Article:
The variables are so numerous that highly sophisticated computer programs are used today to arrive at practical solutions. And only the most competent and qualified specialists can be expected to turn the solutions into operating reality. Since these solutions frequently impinge on other structural components of a facility, it is wise to tackle preliminary design of the blast resistant door systems early in the design stage of any project where their need will exist.
While blast resistant door systems may be required in many high technology industrial buildings, as well as military applications, project designers of those buildings cannot be expected to have the specialized knowledge needed to completely plan for an adequate blast resistant installation. So it is important to establish an early relationship with a reputable blast resistant door manufacturer to avoid expensive redesigns and project delays.
Data the manufacturer's will need start with the type and amount of explosives involved, the type blast to be anticipated, and the construction in which the blast resistant door systems must be located. These three are only the starting point; the rest is up to the specialists.
But if you want to be truly helpful in design of the door system, determine all pertinent information needed to fill in the blanks on the following list. You will speed up the process if you do.
1. Is design analysis to be dynamic? _______ or static? ______
2. If static analysis, the maximum blast loading that the door will be subject to in ______psi
or ______ psf.
3. If dynamic analysis, one of the following combinations of data must be furnished, using these definitions:
"W" is known load in equivalent pounds, tons, Kton, or Mton of TNT.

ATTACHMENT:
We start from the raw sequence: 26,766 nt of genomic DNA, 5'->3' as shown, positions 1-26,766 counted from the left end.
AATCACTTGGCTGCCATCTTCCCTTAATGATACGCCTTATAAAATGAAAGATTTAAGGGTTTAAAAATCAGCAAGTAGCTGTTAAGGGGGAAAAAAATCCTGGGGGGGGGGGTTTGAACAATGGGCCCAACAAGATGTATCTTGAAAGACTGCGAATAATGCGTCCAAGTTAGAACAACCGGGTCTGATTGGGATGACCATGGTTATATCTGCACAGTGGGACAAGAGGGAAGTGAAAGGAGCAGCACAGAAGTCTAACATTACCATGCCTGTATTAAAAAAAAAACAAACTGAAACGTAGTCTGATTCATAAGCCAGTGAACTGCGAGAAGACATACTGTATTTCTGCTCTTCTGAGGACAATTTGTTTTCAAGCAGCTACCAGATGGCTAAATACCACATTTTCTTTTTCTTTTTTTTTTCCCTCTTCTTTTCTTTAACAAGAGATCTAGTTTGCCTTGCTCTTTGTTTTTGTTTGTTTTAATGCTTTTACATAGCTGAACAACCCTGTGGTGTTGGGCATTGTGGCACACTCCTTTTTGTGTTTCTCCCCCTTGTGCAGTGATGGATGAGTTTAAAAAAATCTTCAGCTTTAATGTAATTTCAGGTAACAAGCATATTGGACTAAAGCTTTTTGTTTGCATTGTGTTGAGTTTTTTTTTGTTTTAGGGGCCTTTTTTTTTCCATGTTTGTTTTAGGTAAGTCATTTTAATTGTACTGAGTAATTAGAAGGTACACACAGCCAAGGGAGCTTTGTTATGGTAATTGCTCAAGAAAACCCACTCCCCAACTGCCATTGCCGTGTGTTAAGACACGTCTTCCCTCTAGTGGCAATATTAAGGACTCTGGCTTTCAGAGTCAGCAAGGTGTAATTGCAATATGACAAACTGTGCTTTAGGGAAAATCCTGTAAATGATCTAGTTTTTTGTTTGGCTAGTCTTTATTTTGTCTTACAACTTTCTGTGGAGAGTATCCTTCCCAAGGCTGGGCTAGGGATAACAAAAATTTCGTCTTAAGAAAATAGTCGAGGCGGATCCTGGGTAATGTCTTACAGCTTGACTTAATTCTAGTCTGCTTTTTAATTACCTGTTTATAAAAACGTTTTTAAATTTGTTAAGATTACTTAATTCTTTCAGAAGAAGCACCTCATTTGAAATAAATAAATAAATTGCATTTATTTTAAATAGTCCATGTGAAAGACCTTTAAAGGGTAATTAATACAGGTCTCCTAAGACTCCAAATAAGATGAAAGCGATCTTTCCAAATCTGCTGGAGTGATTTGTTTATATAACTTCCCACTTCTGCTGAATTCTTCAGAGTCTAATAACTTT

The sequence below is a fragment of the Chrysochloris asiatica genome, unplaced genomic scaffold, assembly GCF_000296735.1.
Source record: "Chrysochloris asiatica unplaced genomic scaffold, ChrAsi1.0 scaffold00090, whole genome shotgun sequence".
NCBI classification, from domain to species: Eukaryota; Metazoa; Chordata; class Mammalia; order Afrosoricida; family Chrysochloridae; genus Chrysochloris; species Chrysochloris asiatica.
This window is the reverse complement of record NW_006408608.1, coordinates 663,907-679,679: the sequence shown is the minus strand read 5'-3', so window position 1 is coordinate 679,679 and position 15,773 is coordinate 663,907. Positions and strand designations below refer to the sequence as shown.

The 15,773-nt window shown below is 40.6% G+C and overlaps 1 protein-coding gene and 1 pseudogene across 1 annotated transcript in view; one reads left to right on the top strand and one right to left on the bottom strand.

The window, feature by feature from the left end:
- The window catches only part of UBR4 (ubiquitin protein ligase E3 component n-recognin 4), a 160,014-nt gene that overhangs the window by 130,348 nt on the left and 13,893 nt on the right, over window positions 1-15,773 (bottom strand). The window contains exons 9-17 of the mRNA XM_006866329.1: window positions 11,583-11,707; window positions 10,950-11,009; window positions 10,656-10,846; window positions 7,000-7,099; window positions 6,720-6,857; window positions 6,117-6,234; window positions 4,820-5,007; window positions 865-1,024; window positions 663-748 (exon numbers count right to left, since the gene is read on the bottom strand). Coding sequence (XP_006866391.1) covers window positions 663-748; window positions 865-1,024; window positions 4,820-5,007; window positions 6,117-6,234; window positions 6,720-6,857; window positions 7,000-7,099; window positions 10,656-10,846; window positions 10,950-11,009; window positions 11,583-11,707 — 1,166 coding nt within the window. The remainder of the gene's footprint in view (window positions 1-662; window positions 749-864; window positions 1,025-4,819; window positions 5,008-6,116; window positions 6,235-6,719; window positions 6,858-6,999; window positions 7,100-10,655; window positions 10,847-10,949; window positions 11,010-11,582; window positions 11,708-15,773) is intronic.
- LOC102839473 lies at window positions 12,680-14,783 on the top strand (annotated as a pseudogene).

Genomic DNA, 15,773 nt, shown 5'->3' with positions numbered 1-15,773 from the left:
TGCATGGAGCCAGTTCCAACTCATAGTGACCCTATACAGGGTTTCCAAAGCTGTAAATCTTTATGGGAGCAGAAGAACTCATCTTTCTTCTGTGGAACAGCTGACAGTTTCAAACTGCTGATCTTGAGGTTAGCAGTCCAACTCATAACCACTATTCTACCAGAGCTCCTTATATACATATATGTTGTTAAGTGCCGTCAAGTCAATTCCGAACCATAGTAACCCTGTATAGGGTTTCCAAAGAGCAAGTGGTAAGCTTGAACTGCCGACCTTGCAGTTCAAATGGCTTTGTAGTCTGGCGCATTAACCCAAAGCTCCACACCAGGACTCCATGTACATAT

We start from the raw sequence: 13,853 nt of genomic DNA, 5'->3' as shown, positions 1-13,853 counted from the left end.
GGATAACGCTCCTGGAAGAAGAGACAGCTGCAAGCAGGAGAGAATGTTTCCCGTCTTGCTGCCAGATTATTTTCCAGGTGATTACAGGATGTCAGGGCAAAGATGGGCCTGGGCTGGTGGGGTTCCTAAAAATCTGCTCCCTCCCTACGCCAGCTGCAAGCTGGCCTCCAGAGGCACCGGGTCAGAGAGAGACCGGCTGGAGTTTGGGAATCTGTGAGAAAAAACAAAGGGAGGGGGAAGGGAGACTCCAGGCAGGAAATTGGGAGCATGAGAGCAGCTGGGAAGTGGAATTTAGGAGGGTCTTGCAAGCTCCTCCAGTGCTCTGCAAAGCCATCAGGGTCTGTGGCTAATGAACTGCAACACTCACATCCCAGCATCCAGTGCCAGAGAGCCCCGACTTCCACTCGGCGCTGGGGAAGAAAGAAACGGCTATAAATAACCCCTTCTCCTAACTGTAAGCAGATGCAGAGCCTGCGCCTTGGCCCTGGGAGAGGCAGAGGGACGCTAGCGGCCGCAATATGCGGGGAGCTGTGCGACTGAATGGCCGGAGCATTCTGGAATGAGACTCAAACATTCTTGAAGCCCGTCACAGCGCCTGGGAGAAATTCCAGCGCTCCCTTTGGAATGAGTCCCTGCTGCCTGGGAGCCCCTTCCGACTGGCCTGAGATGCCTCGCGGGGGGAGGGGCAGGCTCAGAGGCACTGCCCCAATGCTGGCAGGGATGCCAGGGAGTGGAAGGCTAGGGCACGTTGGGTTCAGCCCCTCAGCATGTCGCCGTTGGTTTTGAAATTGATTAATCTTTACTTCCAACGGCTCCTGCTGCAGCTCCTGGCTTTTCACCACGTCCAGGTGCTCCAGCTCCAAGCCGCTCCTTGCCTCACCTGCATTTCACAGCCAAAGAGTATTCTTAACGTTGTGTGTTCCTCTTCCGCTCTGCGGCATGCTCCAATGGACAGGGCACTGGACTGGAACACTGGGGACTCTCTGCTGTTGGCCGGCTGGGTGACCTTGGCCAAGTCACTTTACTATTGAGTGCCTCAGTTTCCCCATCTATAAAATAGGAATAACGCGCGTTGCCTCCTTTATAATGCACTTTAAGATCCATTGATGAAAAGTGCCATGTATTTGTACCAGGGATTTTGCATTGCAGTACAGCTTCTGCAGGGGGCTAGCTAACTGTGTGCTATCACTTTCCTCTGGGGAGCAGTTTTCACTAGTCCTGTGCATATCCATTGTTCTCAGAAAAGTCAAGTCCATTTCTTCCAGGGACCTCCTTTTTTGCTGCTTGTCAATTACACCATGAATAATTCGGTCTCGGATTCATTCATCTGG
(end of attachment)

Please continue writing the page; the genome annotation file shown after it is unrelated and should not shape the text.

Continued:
"r" is slant distance from the explosion in feet.
"To" is the duration of the positive pressure in seconds or milliseconds.
"Ppfa" is peak free air pressure in psi.
"PsP" is peak incident pressure (reflected pressure in psi).
3.1 W ______, r ______
3.2 W ______, To _______
3.3 W ______, r ______, To ______
3.4 W ______, Ppfa ______, To ______
3.5 To ______, Ppfa ______
3.6 r _______, Ppfa ______
3.7 r _______, Ppfa ______, To ______
3.8 PsP ______, To ______
3.9 PsP ______, r ______
3.10 PsP ______, r ______, To ______
3.11 W ______, Ppfa ______, r ______
4.0 If dynamic analysis, the following data must also be provided:
4.1 Angle of incidence in degrees (if this data not available, assume 0 angle, which provides maximum pressure).
4.2 If atmospheric blast, specify if air ______ or surface burst _____.
4.3 If continued or partially confined blast, furnish sketch showing dimensions of room or test cell including height, locations, of door and explosion, confined gas pressure in psi and duration of gas pressure in seconds ______ or milliseconds.
5.0 The following data is required for either dynamic or static analysis.
5.1 Direction of initial blast force:
5.1.1 To seat door ______
5.1.2 To unseat door ______
5.2 Is plastic (permanent) deformation permitted? (not permitted for static design).
5.2.1 Ductlilty ratio ______ or
5.2.2 Total permissible deflection ______ or
5.2.3 Degrees of rotation ______
5.3 Allowable elastic deflection ______. Unless otherwise specified, doors normally are designed with deflection limited to L/60 for all components.
5.4 Door must be designed for 100% rebound pressure when static analysis is used. For dynamic analysis door will be designed for rebound as determined by the dynamic response.
6. What level of blast protection is required:
A ______ B______ C______ D______ ?
7. If additional requirements such as fire rating, security, shielding or acoustical performance are required please list.
1. "Design of Blast Resistant Construction for Atomic Explosions,"
C.S. Whitney, B.G. Anderson and E. Cohen , Journal of the American Concrete Institution, March, 1955.
2. The Effects of Nuclear Weapons, U.S. Government Printing Office, Washington, D.C. 1964.
3. Structures to Resist the Effects of Accidental Explosions, Department of the Army, the Navy and the Air Force, June 1969.
4. Structural Designs for Dynamic Loads, Norris, Hansen, Holley, Biggs, Namyet and Minami, McGraw-Hill Book Company, Inc. 1959.
5. Formulas for Stress and Strain, 5th Edition, R.J. Roark and W.C. Young, McGraw-Hill, Inc. 1975.
6. Design of Structures to Resist Nuclear Weapons Effects, American Society of Civil Engineers, Manual Number 42, 1961.
7. Manual of Steel Construction, 8th Edition, of the American Institute of Steel Construction.
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See also Overly's TEMPEST door.